Practice falling

AGMA has become very “sturdy” in the last two years.

I always tell people that I’m still working to lose the baby weight I gained while preggers with Son#2.

Son#2 will be 38 next month.

I’ve gained and lost the same 15 pounds for years now.  And every time I lose them, SWEAR that I will not gain them back.  And AGMA means it.  

At the time.

For about 6 years, until late 2019, when I ran on a regular basis, I managed to bar the door to the oh too familiar FPM (Fifteen Pound Monster.)  No matter how loud it screamed and screeched and pounded at the door, AGMA kept the deadbolt on tight.  

Then there was COVID.

AGMA was already on shaky ground in March 2020.

I had finished my last marathon in October 2019.  And I ended up injuring my knee. And I couldn’t run for about 3 months.

Ah oh….

Then of course there was the holiday season (which lasts from Halloween until January 1st!!) which definitely perks up the ever vigilant FPM.

It whispers through the door, “A few more of those cookies that you LOVE won’t hurt you.”  and “It’s only once a year, enjoy another glass of nog!” and “It would be rude not to sample everything your host made for his open house.” 


AGMA cautiously takes the deadbolt off and opens the door a crack, but keeps the chain on.  I can always go on a diet after New Year. Right?

Of course, then there are January birthdays.  Of course.  I mean, you HAVE to celebrate birthdays with rich food and homemade German chocolate cake. Right?  

February saw the door’s chain straining to the max.  Hubs and I take off for a 2 week trip to Provence and the Cote de Azure.  Pretty much any thoughts of restraint as far as food goes is now limited to the volume of my stomach.  I mean, it’s France! Right?

AGMA can always go on a diet when we get back from the trip.  And as soon as my knee gets better, I can start running again and that will really help. Right?

By the time COVID19 shut the world down, the screws holding the chain on the door are almost completely out. 

Between the stress of COVID19’s deadly spread, the Orange Cheetolini telling us to drink bleach, selling our house in Atlanta and moving to Chicago, and a still wonky knee, the door bursts open.

The FPM is, once again, in the building.


But it didn’t stop there…. Oh no…. Soon, it’s little sibling, Eight Pound Monster (EPM) joins big brother.

They pretty much took up residence until this past summer when AGMA started running again. And eating more sensibly.  Things were looking up, even after a week long trip to France in July.  I had almost gotten rid of little sib EPM.  

But….after a 24 day trip overseas in October, all bets were off. It was over.  FPM & EPM were in charge again.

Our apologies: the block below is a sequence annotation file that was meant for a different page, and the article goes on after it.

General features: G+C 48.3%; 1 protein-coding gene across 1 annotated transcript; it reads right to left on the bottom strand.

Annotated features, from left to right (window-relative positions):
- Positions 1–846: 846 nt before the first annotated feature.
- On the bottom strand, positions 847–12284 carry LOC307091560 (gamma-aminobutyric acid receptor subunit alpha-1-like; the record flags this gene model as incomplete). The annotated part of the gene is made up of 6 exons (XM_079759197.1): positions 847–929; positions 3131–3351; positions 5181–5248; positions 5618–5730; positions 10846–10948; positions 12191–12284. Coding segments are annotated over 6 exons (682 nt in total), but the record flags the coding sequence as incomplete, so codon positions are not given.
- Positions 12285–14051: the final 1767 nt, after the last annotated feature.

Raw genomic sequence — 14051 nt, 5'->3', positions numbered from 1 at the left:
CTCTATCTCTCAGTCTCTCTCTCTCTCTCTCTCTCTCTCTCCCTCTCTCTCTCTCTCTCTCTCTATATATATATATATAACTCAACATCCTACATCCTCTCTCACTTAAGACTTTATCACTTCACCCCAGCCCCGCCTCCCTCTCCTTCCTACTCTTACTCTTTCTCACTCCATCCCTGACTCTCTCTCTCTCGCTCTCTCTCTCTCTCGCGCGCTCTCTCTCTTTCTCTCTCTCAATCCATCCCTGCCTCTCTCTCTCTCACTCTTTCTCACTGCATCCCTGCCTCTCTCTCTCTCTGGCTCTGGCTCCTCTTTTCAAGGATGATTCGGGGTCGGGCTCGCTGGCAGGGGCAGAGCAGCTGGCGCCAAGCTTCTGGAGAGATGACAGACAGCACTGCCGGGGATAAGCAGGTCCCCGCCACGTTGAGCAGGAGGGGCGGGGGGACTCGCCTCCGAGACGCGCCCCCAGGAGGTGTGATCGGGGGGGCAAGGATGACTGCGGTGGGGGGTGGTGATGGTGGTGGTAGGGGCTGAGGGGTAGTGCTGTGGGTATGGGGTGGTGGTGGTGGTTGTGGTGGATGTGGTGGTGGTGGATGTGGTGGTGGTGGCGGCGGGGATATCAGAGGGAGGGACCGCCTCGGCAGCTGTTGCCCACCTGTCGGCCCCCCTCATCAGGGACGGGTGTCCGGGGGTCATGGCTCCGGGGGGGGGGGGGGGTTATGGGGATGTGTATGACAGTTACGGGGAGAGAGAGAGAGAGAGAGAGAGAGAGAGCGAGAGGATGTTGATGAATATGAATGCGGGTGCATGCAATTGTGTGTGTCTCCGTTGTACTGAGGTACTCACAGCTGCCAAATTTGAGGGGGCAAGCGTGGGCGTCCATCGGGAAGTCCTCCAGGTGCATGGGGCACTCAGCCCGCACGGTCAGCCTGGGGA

Now, it’s cold in Chicago.  And AGMA is a major wimp when it comes to running outside in the cold.  And I like to eat warm comfort food when it’s cold.

Honestly, right now I look like a panda bear without the fur. And the cute look on my face.          .

Desperately trying to find some sort of indoor activity that might kickstart my purging of FPM and EPM, I….

wait for it….

wait for it…

Took an introduction to bouldering class this past week.


At the beginning of class, we were asked to introduce ourselves and include our preferred pronoun.  I was glad I wasn’t first because AGMA was a bit confused by the pronoun thing.

Sometimes it’s best to just shut up and listen.  

Turns out it helps identify your gender orientation – her/she, him/he, them/they.  

Toto, I don’t think we’re in Kansas anymore…

(But AGMA thinks it’s wonderful that people are allowed to be who they are and are given the dignity and respect to be addressed in the way they want to be addressed.  Something I think that the Rethuglicans hate…  I savor that!)

Everybody in the class was AT LEAST 40 years younger than me.  And 50% my bodyweight. And didn’t have bad knees or a bad back.  And looked like they worked out.  And probably didn’t have a fear of heights

OMG – what was AGMA thinking signing up for this class???

But I DO have a great sense of humor. So I got that going for me…

But I was kind of a party pooper. I didn’t participate in the “practice” how to fall drills.  And I didn’t participate in the climbing.  Other than on the kiddie wall.

I’m short… 

However, after class was over, realizing my reluctance to look like a beached whale in the practice falling drills, and to show my panic at going more than 5 feet off the ground on a climbing wall, the very kind instructor offered to work with me privately on falling and climbing. 

Julia rocks!

I did two practice falls (ouch – those knees!) And I climbed a purple circuit.  Purple is supposed to be the easiest.  Of course, my 5 year old granddaughter did the same circuit on Sunday…

Show off! 

The day after, my back hurt.  And my knees twinged.  And I realize how my immense mass of panda body must have looked trying to scale that wall to all of those young, fit, lithe GenZers who were there.

But in a masochistic kinda way, it was kinda fun.

AGMA can’t wait to go back! 

Into the fire


So AGMA’s planning on ignoring the elephant (literally…) in the room.

There are those of you out there, far more eloquent than I, who will be addressing the news of late surrounding the orange squatter in our White House here in ‘Murica.  I’m pretty sure I’m out of words to describe just how loathsome Individual #1 and the GOP that is enabling him are.

But can I say that Nancy Pelosi is a total BAD ASS??  Please….